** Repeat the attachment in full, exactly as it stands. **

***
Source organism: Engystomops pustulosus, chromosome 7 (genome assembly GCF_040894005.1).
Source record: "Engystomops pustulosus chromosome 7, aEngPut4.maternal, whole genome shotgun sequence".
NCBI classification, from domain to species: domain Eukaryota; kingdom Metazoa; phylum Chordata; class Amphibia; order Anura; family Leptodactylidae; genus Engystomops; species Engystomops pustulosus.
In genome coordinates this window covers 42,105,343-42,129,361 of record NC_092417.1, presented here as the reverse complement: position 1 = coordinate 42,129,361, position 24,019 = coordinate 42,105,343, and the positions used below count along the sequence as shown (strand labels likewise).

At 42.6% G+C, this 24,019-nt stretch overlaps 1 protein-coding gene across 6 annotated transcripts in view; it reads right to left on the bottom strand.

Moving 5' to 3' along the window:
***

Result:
Source organism: Engystomops pustulosus, chromosome 7 (genome assembly GCF_040894005.1).
Source record: "Engystomops pustulosus chromosome 7, aEngPut4.maternal, whole genome shotgun sequence".
NCBI classification, from domain to species: domain Eukaryota; kingdom Metazoa; phylum Chordata; class Amphibia; order Anura; family Leptodactylidae; genus Engystomops; species Engystomops pustulosus.
In genome coordinates this window covers 42,105,343-42,129,361 of record NC_092417.1, presented here as the reverse complement: position 1 = coordinate 42,129,361, position 24,019 = coordinate 42,105,343, and the positions used below count along the sequence as shown (strand labels likewise).

At 42.6% G+C, this 24,019-nt stretch overlaps 1 protein-coding gene across 6 annotated transcripts in view; it reads right to left on the bottom strand.

Moving 5' to 3' along the window: